But, that wasn’t the only project members from Creative Oklahoma were hoping to gain traction on at the forum.
“I was there primarily to assist in connecting with other people in the international delegation, trying to encourage them to look at Oklahoma for their 2010 Creativity World Forum,” said Susan McCalmont, a board member of the Oklahoma Creativity Project. “This is an extraordinary opportunity for Oklahoma to be featured in a global audience for some of our most important innovation and creativity.”
The Creativity World Forum consists of “Districts of Creativity” all over the world, from Shanghai, to Scotland to Quebec, all with the mission of promoting innovation. Those districts converge every year for panel discussions, trade shows and keynote speakers, such as comedy icon John Cleese, Apple co-founder Steve Wozniak, Wired magazine editor Chris Anderson and other leaders in finance, business, arts, education and philanthropy.
Oklahoma is the sole District of Creativity within the United States, with the only other North American district located in Canada. Creative Oklahoma organizers hoped they could lure the forum to Oklahoma City as a way to introduce to program to the United States.
“It would also give us a chance to show the United States that we are serious about looking at our people, how creative they are and how we can incorporate those processes in our education, in our businesses and in our government,” said Peter Abramo, executive director of Creative Oklahoma.
More than a week after the forum wrapped and the delegations were back home, Abramo received a phone call announcing that Oklahoma had been awarded the 2010 forum.
Abramo anticipates drawing 1,500 to 2,000 attendees to the forum and hopes that representatives from industry and education across the country will also drop in to see what the organization is all about.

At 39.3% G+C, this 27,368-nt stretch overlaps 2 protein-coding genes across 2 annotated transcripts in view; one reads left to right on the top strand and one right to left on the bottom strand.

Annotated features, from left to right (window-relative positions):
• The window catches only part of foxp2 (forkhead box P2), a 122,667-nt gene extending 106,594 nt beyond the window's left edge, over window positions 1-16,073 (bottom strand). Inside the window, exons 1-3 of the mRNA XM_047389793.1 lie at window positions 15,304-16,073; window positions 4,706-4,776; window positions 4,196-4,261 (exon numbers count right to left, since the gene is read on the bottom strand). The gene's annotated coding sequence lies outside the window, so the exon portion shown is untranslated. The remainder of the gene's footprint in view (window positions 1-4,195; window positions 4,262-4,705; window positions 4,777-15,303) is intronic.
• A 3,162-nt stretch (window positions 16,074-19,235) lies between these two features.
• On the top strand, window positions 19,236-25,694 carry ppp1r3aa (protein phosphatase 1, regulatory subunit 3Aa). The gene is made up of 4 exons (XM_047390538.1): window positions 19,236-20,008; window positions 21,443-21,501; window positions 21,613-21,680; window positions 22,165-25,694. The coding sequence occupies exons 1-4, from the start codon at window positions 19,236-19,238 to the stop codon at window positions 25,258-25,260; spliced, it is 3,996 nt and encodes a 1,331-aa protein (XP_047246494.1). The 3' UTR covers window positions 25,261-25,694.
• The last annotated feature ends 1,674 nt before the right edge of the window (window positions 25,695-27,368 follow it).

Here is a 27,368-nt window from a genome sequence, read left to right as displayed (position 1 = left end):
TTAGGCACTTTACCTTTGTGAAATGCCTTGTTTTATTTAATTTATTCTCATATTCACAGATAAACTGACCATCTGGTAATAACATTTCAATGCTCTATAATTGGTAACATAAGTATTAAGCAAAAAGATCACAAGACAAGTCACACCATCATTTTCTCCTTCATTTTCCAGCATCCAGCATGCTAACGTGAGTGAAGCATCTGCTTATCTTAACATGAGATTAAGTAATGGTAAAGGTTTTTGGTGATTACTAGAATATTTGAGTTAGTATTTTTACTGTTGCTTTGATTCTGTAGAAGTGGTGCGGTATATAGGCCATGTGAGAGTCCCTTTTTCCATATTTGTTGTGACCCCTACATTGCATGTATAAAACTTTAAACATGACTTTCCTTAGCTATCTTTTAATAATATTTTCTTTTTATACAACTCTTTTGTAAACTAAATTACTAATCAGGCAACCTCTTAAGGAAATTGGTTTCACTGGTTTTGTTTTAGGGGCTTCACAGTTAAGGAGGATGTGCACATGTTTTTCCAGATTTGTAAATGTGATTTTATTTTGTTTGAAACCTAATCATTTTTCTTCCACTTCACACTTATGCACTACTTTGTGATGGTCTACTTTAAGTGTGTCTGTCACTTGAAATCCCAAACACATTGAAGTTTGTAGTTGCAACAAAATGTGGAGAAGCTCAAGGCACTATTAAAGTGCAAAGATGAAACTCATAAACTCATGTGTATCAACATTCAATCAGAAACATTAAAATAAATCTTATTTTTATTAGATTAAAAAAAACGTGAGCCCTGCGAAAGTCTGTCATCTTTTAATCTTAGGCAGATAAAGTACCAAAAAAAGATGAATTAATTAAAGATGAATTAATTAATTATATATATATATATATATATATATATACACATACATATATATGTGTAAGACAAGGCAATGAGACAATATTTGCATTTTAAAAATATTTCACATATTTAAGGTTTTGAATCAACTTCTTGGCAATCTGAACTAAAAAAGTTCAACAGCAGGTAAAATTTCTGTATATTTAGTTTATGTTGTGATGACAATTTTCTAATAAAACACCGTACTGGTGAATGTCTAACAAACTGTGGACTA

‘WHY IS OKLAHOMA HERE?’
The original District of Creativity was set up in 2004 in Flanders, Belgium, as a government initiative to inspire entrepreneurial ingenuity. In an effort to encourage international collaboration, the program reached out to other countries and helped them set up their own Districts of Creativity. Creative Oklahoma was established in 2006 and was unanimously voted in as a District of Creativity at the 2007 Creativity World Forum in China.
“The timing is just right,” McCalmont said. “Oklahoma just celebrated its centennial and, looking at our 100 years, you can see the ingenuity of our people. This is a specific strategy on how we will develop as a culture over our next 100 years.”
The organization is still working to distinguish the group’s identity, and McCalmont said they are moving into strategic planning on how best to utilize its resources and volunteers. The delegation’s experience in Antwerp helped them collect ideas on how other districts promote creativity, as well as develop global contacts.
A big boon for the forum was that the Oklahomans got to develop an array of contacts with international businessmen and government officials.